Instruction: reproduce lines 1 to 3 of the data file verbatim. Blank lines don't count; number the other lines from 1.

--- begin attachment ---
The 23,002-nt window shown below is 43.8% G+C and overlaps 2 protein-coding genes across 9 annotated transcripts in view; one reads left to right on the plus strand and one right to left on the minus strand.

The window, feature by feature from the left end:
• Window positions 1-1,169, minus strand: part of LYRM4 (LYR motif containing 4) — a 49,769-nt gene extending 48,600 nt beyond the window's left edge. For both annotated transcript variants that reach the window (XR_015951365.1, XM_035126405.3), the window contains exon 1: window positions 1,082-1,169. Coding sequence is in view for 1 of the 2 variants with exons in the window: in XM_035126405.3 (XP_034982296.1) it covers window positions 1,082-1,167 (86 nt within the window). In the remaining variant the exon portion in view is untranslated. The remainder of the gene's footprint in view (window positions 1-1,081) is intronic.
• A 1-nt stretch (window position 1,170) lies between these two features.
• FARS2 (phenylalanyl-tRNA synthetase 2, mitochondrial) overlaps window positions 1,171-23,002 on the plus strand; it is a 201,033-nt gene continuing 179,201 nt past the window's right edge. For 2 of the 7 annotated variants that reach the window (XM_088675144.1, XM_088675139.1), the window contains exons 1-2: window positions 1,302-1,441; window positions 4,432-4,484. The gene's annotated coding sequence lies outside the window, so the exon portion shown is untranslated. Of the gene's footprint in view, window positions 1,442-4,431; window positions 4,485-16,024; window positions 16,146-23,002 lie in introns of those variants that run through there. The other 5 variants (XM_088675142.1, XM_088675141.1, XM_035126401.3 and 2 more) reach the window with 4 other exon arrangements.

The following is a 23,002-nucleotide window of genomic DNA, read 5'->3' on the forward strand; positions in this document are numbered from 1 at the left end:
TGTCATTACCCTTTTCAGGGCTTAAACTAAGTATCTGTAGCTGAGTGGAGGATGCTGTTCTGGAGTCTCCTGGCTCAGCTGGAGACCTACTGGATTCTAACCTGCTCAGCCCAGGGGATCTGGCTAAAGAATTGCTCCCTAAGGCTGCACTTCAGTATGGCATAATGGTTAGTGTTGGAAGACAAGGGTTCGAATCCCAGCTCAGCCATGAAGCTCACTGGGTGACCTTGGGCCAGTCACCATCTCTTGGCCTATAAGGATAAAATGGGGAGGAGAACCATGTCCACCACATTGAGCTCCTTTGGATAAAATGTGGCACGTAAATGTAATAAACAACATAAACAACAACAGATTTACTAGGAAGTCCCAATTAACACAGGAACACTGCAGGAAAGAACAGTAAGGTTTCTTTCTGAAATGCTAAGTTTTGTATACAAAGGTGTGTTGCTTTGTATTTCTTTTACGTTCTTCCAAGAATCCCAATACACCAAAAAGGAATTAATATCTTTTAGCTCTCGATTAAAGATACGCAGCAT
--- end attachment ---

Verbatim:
The 23,002-nt window shown below is 43.8% G+C and overlaps 2 protein-coding genes across 9 annotated transcripts in view; one reads left to right on the plus strand and one right to left on the minus strand.

The window, feature by feature from the left end:
• Window positions 1-1,169, minus strand: part of LYRM4 (LYR motif containing 4) — a 49,769-nt gene extending 48,600 nt beyond the window's left edge. For both annotated transcript variants that reach the window (XR_015951365.1, XM_035126405.3), the window contains exon 1: window positions 1,082-1,169. Coding sequence is in view for 1 of the 2 variants with exons in the window: in XM_035126405.3 (XP_034982296.1) it covers window positions 1,082-1,167 (86 nt within the window). In the remaining variant the exon portion in view is untranslated. The remainder of the gene's footprint in view (window positions 1-1,081) is intronic.